Notorious for the inordinate amount of time they spend grooming themselves with their
tongues, cats ingest an excessive amount of loose hair during the process. The resulting hairballs can lead to vomiting, but the alternative—not passing them at all—can be far worse.

Far from being a cat’s most glamorous attribute, hairballs pose a potential danger by impeding the passage of food through the intestines, causing an impaction—a blockage of the digestive tract. Treatment may be necessary to enable cats to pass the hair that accumulates in their stomachs.

Give ‘em a Helping Hand
First and foremost, brush your cat’s fur coat often to remove loose hair and reduce ingestion. It’s the number one way to avoid hairballs in your cat—and on the floor. Daily brushing is recommended—there are excellent grooming and deshedding tools available—and cats love the free “back scratching” and the attention.

Slip Sliding Away
Other ways of promoting hairball control involve “slippery” substances that help the passage of hair and digestive waste.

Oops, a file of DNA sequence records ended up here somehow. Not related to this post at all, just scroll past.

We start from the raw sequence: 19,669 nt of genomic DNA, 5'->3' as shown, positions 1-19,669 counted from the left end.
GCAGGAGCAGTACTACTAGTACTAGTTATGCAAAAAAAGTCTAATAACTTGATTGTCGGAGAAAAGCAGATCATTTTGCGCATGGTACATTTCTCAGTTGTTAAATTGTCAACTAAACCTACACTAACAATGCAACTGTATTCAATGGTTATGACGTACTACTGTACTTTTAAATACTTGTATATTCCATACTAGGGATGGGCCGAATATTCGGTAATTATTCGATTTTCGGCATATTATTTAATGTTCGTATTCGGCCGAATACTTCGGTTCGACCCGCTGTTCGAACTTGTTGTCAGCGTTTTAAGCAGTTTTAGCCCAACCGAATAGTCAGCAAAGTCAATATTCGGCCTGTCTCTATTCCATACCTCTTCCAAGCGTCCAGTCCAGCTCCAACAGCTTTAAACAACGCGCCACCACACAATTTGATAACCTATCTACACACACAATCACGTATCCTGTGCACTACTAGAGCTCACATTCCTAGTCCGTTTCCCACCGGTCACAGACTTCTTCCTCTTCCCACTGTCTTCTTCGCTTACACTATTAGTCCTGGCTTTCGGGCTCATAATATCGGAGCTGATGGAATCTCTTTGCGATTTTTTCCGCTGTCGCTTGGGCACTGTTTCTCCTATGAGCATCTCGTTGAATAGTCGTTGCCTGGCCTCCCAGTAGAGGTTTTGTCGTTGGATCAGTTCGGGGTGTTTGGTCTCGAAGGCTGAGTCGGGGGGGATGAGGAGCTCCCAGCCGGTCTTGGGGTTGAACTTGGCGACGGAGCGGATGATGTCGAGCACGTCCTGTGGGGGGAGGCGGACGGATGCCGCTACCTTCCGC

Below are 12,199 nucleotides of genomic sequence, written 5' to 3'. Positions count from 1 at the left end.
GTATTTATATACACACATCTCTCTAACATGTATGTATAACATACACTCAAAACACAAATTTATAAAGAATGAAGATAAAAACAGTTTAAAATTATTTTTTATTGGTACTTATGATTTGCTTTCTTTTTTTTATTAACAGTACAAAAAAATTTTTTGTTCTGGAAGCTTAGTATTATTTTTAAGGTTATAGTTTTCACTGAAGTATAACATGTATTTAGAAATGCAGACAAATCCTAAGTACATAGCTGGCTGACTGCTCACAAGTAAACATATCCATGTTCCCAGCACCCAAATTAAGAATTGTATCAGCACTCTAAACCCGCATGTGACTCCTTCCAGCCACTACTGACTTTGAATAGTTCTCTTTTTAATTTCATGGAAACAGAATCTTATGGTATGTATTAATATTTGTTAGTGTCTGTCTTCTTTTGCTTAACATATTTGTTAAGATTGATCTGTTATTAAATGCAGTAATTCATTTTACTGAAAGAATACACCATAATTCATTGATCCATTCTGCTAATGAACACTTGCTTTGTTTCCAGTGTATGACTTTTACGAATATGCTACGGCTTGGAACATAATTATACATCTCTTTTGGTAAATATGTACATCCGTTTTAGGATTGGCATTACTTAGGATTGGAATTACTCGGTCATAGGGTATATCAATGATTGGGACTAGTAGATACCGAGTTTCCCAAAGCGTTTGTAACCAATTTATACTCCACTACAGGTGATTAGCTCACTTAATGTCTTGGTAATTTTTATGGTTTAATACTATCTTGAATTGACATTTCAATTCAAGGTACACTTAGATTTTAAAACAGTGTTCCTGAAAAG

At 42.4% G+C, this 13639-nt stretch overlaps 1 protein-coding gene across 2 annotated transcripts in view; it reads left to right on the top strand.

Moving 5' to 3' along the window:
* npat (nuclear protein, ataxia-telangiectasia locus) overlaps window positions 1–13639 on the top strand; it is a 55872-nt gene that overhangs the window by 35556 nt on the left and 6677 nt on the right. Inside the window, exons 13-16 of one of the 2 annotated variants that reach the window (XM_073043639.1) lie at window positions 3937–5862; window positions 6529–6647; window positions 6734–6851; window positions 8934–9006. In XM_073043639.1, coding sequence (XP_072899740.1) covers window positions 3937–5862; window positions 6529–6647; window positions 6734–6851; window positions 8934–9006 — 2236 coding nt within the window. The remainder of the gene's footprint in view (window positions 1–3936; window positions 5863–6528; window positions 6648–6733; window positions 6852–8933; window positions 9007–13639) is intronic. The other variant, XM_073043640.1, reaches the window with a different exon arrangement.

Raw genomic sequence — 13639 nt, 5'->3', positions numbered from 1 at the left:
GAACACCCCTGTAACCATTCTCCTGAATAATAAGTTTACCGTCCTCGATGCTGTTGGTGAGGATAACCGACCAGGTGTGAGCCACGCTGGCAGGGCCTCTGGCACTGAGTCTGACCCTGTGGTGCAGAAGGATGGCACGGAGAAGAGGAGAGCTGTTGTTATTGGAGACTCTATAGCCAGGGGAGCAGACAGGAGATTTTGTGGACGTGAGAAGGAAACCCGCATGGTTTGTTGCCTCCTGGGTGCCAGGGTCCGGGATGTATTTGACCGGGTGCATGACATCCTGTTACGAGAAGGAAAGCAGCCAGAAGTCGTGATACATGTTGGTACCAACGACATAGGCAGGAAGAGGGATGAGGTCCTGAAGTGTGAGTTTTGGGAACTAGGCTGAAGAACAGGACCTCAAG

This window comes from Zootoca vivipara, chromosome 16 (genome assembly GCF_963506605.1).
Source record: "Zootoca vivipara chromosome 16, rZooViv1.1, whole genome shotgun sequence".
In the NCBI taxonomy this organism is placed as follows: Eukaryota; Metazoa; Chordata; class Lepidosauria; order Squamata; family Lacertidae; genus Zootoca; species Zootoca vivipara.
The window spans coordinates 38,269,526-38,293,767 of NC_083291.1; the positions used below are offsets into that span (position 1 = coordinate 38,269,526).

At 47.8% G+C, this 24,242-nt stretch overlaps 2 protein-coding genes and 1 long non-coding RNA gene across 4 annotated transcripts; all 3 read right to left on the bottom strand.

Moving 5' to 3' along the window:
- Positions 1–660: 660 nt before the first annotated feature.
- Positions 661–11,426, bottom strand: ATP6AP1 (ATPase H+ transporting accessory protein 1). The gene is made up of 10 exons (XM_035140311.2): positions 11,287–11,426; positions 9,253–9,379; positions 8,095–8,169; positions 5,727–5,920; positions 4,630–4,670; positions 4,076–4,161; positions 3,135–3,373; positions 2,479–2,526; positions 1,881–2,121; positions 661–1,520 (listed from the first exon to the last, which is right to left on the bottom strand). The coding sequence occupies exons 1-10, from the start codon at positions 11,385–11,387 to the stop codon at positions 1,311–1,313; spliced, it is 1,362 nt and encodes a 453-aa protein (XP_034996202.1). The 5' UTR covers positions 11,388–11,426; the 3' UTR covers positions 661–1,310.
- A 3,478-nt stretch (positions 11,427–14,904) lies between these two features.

Special Hairball Formula Food: Some use high fiber to help push hair through the system, but aren’t as digestible. Others contain a fat emulsifier that helps break down existing hairballs. Adding a fat emulsifier with a lower-fiber food addresses the hairball problem, while giving cats the nutrients they need.

Hairball-control Treats: These contain mineral oil and added fiber. Convenient, eat, and easy to use, they’re worth a try for mild cases.

Commercial Hairball Remedies: They come in various forms, including gels or flavored paste administered by mouth to lubricate the fur and aid in passing it through the system. Some cats like it, some not so much.

Home Solutions
Some cat parents have had success by giving their cats a small amount of butter (about 1/2 teaspoon) two or three times a week. Others have offered a teaspoon of canned pumpkin (non-flavored) or baby food squash. Cats generally enjoy these extra “treats,” which may help by adding lubrication or soft bulk to help hairballs pass.

Cat Grass: A special type of grass grown indoors. Allow cats to eat small amounts regularly. The fiber in the grass catches the fur to aid in passing it through.

Increase Water Consumption: will help to prevent hairball impactions. A well-hydrated cat is less likely to have constipation problems.

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